Institute for War and Peace Reporting | Giving Voice, Driving Change

Life In Chechen Areas Under Russian Army Control

By Maria Eismont, recently in Samashki, Chechnya (CRS No. 9, 3-Dec-99)
By IWPR

But the frontline forces know that the real targets will escape the worst of the fire. They are the well-prepared, battle-hardened Chechen guerillas themselves, waiting for their chance to avenge - on the ground - the brutality their people have endured from the air for days now.


These men sent the clearest possible message Friday to the Russian troops massing around the city, by killing 200 Federation soldiers in a battle near Urus-Marten and then systematically cutting the throats of around 50 who tried to surrender. It is another reminder, if one is needed, of the certain viciousness of any attempt to seize the capital.


Hundreds, possibly thousands of Russian soldiers could die in such an attack. And all recall the heavy fighting in the streets of Grozny during New Year's night in 1995, when some Russian regiments suffered a staggering 80 percent casualty rate among their men.


It makes the Russian high command and the politicians cautious. Friday's capture of the town of Argun, eight kilometres to the south-east of the city, leaves only a narrow supply route to the capital, but it is biding its time.


As it waits for a sign from Moscow for the start of operations in Grozny, the Russian army continues settling down in the towns and villages already under its control.


"In Dagestan, the population supported us," said a Russian officer, who identified himself as Viktor Ivanov, pointing at the Chechen village of Samashki. "Women were bringing us food and cried over our dead comrades. We were feeling needed. Here the population is very aggressive. We feel we are surrounded by enemies". The Russian forces had combed Samashki, in Western Chechnya, ten days previously.


'We have information that the rebels are coming back. We believe they are hiding among the 'so-called' peaceful population. Nobody is peaceful here,' said a member of the elite OMON special police force who called himself Vasya. 'Soon we'll have to enter this village once more and check it out,' he added.


The previous day a military convoy had been shot at by unknown snipers hiding in the woods, close to Samashki. This time there were no casualties among the soldiers, but snipers' attacks on Russian soldiers are frequent in the territories that Russian authorities have officially declared to be guerrilla free zones.


Remembering how, during the 1994-96 conflict, Chechen snipers inflicted huge losses among Russian soldiers, particularly after dark, Russian servicemen are now trying to cover their backs well in advance. They prefer to stop even innocent-looking people and detain them - often harassing them - before actually checking their identity and business.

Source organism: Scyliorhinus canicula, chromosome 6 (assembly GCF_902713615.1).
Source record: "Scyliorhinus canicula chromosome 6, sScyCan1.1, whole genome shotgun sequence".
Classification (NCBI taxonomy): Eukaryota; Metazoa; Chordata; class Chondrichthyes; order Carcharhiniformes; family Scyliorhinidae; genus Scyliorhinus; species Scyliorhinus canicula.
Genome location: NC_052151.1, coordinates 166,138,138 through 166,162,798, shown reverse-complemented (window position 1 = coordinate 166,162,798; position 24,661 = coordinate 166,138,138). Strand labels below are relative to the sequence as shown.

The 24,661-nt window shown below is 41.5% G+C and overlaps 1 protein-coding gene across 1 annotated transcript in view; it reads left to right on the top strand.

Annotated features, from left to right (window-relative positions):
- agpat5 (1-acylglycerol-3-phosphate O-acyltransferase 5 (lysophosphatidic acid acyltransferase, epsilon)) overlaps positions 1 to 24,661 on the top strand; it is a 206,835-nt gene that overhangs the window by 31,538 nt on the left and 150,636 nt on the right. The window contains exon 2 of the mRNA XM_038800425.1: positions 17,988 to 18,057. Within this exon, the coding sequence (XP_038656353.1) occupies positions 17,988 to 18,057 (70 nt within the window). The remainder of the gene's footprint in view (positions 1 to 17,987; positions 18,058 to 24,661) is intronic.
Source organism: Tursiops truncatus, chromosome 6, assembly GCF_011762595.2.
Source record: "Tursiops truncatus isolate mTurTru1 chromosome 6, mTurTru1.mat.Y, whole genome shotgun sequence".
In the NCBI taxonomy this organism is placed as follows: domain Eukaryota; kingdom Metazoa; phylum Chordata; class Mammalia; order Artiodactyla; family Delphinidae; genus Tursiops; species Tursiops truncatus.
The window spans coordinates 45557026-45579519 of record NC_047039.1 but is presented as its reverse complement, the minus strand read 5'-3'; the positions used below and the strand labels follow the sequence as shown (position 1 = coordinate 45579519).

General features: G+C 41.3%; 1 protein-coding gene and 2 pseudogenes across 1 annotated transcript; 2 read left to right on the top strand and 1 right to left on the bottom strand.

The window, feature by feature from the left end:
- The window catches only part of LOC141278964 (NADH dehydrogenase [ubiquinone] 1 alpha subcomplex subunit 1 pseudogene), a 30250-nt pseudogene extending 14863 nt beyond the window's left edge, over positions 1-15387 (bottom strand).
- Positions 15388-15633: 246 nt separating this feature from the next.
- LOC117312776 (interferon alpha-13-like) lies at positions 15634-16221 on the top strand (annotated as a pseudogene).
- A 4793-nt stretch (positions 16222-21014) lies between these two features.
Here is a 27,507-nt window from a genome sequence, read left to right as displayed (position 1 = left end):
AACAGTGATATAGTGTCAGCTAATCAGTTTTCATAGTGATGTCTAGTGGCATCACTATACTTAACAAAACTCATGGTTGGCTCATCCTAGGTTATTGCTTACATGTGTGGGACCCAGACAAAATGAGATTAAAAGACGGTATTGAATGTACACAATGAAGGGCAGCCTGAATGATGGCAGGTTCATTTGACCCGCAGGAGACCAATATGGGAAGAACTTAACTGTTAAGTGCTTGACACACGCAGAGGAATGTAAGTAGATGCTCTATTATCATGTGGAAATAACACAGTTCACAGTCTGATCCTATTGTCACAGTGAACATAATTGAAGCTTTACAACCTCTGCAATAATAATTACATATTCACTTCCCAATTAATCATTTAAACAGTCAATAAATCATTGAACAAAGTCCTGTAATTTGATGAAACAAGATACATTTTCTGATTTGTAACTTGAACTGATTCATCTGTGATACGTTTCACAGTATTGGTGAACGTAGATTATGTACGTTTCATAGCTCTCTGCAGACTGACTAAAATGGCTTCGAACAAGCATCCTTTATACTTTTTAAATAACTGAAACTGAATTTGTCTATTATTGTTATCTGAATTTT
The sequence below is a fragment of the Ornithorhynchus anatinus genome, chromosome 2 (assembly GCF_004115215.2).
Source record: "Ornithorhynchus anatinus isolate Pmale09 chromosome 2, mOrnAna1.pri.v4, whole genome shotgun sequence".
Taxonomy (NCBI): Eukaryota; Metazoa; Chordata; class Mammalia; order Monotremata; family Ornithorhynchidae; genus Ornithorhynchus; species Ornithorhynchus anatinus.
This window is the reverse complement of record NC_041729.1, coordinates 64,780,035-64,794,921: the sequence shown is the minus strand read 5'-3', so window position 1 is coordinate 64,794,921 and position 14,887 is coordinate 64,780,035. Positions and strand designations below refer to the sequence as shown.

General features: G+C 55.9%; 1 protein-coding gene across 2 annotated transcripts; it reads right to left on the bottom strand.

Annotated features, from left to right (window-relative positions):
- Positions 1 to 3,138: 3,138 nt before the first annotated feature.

'It's better to be killed under the bombs than live here and wait for your turn to be arrested and tortured. They hate all of us. They call it an 'anti-terrorist' operation, but in fact their goal is to exterminate all the Chechens,' said 63-year-old Imran of Sernovodsk, a Western Chechen village close to the border with Ingushetia.


There is a difference between the situation in the Western and North-Eastern parts of Chechnya currently under the control of Russian federal troops.


The north-east, with the centre in the city of Gudermes, can be called the 'tourist' side of Chechnya. The Russian army's press office has periodically organised visits of Russian and Western journalists to the area. OSCE and UN representatives, expected to establish observation points in Chechnya shortly, are likely to be based there.


Light, electricity and gas are now provided again in several villages there. Supply to the entire territory of Chechnya had been cut off immediately after the start of military operations and most of Chechnya is still without heat and electricity. A further measure of normality is being introduced, as schools are slowly re-opening.


The population of Chechnya's northern territory has traditionally leant more towards southern Russia than an independent Chechnya. There are still many ethnic Russians living there and most Chechens living in this part of the republic opposed former Chechen President Dzokhar Dudaev, who declared the republic independent from Russia in 1991.


Despite frequent complaints about the Russian army's behaviour, many people living there say that 'a bad Russian army is still better than being under the regime of crazy Islamic fundamentalists.' However, some young men have joined the guerrillas in the mountains, despite their parents' opposition.


The Western part is a different story. Seemingly because of the more aggressive approach of the Russian military commander on the Western frontline, General Vladimir Shamanov, the army's activities there are carefully concealed from outsiders.


Shamanov is known as a tough anti-Chechen hawk. He is considered by the Chechens as one of their worst enemies. In Western Chechnya, soldiers have been given a free hand to take a more aggressive approach toward the local population and reports of looting in Russian controlled villages are widespread.


Refugees returning to their homes often find them virtually empty and Russian soldiers can easily 'ask' any farmer to give his cattle away 'as a present.' To refuse is not recommended.